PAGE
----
REVIEW: Return to Edan by Philip Chase

Last Updated on February 12, 2024

Finding the right words to describe Return to Edan, the darkest and most ambitious volume of the Edan Trilogy by Philip Chase, feels like an exercise in futility. This final installment of the Edan Trilogy is a book of extraordinary thematic depth, also delivering an unputdownable story with a well-realized cast of relatable characters.

Return to EdanThe novel opens with a nine-year-old village boy, Oran, trying to survive in a cruel world following the death of his father. A mysterious figure enters the scene, bringing a sudden transformation to a local thug and demonstrating firsthand the power of the famed Prophet of Edan.

Return to Edan has a melancholy feel reflected in the dark color palette of its stained-glass cover art. The cover depicts a new point-of-view character, the nature-loving girl Seren, who quickly becomes a highlight of the novel. She suffers terrible tragedy but may also hold a key toward salvation. Meanwhile, the sorceress Sequara and her friends are searching for the lead protagonist, Dayraven, who has lost his identity and much of his memory in becoming the fated Prophet of Edan.

The first two books of the trilogy, The Way of Edan and The Prophet of Edan, leaned heavily into a Buddhist-influenced journey of self-discovery. Return to Edan retains this Buddhist influence but also serves as a Christ allegory with numerous Biblical parallels. As Dayraven travels the land, he preaches very Christ-like lessons on the importance of love:

“The path of love is not always easy, and it is not always clear, though it will reward you like no other. You may stumble away from it at times, but it is always awaiting your return. It requires courage and determination to stay on it. You must be true to yourself and your deepest beliefs. Most of all, it requires being the person you choose to love.”

Dayraven also uses his powers to reveal the sins of evildoers, forcing them to confront the horrors of their own actions:

“A long wail escaped the king’s mouth, which gaped in a rictus of agony. When his scream ceased, the man gasped for breath as he knelt and stared ahead with eyes that did not see.”

There is clear Biblical inspiration for this from both the Old Testament, “Though his hatred covers itself with guile, his wickedness will be revealed before the assembly” (Proverbs 26:26), and the New Testament, “But there is nothing covered up that will not be revealed, and hidden that will not be known” (Luke 12:2).

But Philip Chase has given a grimdark twist to the typical Christ allegory, since the source of Dayraven’s powers is not goodness but rather a morally ambiguous elven power that could be evil in nature or simply indifferent to the affairs of humanity.

Dayraven’s power is not an intrinsic part of his existence: it is something foreign to him, embedded in his being, constantly threatening to take over. Dayraven wrestles mightily with the internal struggle that this creates, trying to harness the elven power for good. In this way, Philip Chase has also captured the essence of Frodo’s conflict in J.R.R. Tolkien’s The Lord of the Rings, another Christ allegory where the power of the One Ring is an evil that threatens to consume Frodo’s own identity.

Like Frodo, Dayraven must consider if he is willing and able to make the ultimate sacrifice for others. Humanity is capable of such deep love and beauty but also terrifying evils. After the War of the Way from the last book, the world of Return to Edan is rife with violence and disease. An outside observer like the elf might justifiably ponder if a species that has caused so much suffering and destruction is truly worth saving. Is humanity just an irredeemable cancer on the face of the planet?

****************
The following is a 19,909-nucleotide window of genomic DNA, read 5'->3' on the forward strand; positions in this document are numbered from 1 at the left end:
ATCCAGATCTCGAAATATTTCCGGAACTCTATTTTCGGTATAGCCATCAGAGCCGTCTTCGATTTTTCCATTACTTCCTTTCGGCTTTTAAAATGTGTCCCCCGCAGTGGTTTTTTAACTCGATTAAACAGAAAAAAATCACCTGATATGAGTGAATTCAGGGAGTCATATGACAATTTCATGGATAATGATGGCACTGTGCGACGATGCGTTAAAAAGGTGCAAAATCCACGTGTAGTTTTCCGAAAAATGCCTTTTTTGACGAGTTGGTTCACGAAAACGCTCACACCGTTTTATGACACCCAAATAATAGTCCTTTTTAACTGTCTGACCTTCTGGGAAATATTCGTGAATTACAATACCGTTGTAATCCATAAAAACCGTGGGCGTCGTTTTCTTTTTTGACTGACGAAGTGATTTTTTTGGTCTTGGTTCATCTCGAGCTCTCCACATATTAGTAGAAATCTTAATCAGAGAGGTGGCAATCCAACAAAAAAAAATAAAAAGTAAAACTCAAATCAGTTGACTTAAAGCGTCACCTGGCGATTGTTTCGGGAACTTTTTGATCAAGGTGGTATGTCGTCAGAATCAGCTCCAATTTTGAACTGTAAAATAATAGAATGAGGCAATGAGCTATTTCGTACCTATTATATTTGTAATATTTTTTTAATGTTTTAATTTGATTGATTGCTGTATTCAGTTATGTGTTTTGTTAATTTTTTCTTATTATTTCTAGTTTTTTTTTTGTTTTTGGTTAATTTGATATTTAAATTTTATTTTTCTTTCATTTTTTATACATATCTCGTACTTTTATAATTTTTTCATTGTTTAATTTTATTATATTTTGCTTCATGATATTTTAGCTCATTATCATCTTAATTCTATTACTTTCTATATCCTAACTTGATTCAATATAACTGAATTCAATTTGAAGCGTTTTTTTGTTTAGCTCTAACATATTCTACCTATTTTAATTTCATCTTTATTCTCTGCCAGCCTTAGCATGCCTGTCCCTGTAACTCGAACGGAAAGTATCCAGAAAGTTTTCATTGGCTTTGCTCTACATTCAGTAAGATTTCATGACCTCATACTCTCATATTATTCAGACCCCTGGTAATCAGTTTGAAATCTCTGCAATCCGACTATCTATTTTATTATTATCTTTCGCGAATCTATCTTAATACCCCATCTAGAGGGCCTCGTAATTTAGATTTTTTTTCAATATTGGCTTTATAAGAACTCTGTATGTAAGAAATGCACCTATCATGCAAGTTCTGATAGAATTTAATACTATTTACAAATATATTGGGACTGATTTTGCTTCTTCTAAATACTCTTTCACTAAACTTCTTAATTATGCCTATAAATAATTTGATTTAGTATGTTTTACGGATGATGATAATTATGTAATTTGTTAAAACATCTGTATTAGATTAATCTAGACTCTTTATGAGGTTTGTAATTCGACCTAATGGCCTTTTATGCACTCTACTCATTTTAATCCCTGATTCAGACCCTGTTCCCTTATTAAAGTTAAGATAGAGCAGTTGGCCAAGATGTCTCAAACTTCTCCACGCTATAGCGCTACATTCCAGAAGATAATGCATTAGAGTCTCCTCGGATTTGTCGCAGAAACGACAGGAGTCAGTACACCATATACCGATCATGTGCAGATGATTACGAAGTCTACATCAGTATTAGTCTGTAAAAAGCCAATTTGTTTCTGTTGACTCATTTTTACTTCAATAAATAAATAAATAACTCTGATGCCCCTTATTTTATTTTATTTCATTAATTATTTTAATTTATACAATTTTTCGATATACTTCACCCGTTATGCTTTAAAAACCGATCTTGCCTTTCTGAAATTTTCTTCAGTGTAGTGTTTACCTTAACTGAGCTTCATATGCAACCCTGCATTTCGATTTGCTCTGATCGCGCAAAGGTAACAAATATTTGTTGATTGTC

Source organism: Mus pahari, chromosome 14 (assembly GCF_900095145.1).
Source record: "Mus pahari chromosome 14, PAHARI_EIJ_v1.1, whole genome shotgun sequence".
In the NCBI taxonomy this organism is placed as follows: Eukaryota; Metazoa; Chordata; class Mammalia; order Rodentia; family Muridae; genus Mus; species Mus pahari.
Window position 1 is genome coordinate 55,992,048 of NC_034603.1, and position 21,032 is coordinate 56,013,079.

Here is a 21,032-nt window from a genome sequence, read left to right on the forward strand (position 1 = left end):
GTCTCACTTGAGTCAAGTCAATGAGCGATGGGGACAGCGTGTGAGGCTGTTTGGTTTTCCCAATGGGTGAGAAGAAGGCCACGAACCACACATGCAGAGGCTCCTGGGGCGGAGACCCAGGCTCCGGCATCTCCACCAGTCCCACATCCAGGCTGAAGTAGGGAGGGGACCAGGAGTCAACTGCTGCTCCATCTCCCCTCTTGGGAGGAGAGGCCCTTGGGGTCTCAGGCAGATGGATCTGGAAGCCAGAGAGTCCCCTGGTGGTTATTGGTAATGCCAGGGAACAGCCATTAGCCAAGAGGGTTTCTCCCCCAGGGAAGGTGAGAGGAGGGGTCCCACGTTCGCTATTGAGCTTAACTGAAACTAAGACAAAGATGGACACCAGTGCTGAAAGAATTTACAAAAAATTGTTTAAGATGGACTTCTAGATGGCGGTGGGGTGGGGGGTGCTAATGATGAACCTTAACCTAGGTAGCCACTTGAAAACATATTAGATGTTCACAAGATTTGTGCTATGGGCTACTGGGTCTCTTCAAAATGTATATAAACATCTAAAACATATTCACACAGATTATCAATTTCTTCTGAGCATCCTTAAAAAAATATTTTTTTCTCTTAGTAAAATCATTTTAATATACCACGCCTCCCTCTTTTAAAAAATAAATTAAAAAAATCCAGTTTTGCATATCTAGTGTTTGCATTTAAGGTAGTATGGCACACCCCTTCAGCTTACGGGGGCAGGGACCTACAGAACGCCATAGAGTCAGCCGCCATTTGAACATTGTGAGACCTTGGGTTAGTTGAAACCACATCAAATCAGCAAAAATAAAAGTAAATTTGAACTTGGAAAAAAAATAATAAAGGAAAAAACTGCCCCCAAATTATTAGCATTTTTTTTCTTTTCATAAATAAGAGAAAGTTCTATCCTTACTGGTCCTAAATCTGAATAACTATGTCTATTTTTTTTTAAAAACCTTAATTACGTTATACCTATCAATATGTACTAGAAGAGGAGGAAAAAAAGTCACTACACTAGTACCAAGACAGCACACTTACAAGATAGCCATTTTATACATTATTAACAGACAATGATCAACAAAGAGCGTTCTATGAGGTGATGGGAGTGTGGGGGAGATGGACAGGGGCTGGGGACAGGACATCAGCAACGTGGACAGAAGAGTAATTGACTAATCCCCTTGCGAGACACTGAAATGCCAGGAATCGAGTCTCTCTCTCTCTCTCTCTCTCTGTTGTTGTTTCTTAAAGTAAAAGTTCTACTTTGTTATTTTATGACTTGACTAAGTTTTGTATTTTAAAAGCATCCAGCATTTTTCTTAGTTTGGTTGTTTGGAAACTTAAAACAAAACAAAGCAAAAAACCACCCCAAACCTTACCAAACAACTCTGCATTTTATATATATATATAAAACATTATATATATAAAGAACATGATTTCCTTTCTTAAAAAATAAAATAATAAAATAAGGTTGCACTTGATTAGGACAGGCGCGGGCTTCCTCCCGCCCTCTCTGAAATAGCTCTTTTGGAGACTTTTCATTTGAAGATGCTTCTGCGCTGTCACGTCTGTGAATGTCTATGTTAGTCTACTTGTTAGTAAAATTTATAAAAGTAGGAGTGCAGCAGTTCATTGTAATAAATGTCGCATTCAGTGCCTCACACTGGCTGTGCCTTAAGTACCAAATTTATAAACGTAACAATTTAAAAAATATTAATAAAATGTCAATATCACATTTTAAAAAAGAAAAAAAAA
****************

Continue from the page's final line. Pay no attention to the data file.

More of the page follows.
Grimdark fans will find much to love in Return to Edan. Set in a dark and brutal world, Philip Chase doesn’t shy away from realistic depictions of violence and the shadows of war. The rawness depicted in several scenes made me wince in pain. There is also moral ambiguity, as Dayraven’s powers are both wondrous and terrifying: he could end up being either a savior or a destroyer. In this sense, Philip Chase threatens to subvert the chosen one trope in a manner that could potentially go the way of Frank Herbert’s Dune Messiah.

Continuing the trend in the characters’ personal journeys, both eastern and western theologies are reflected in Philip Chase’s concept of Edan, which seems to encompass both the Buddhist notion of nirvana and the Biblical notion of paradise (“Eden”) as a state without suffering or sin. But Chase also astutely captures the inherent tension between loving human attachments and the emotional detachment required to achieve such a state.

My review barely scratches the surface of Return to Edan. The Edan Trilogy can be read on multiple levels, and a complete analysis is more worthy of a Ph.D. dissertation than a short review such as this. But putting aside such in-depth analysis, I should emphasize that Philip Chase also delivers a perfectly paced story with beautiful prose and engaging, empathetic characters.

Taken as a whole, the Edan Trilogy is a modern masterpiece, a lamentation as timeless and beautiful as the stained glass depicted on each of its three covers. With the Edan Trilogy, Philip Chase proves that fantasy can achieve the highest echelon of literary greatness while delivering a gripping story, epic in scope and deeply personal in its impact.


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John Mauro

John Mauro

John Mauro lives in a world of glass amongst the hills of central Pennsylvania. When not indulging in his passion for literature or enjoying time with family, John is training the next generation of materials scientists at Penn State University, where he teaches glass science and materials kinetics. John also loves cooking international cuisine and kayaking the beautiful Finger Lakes region of upstate New York.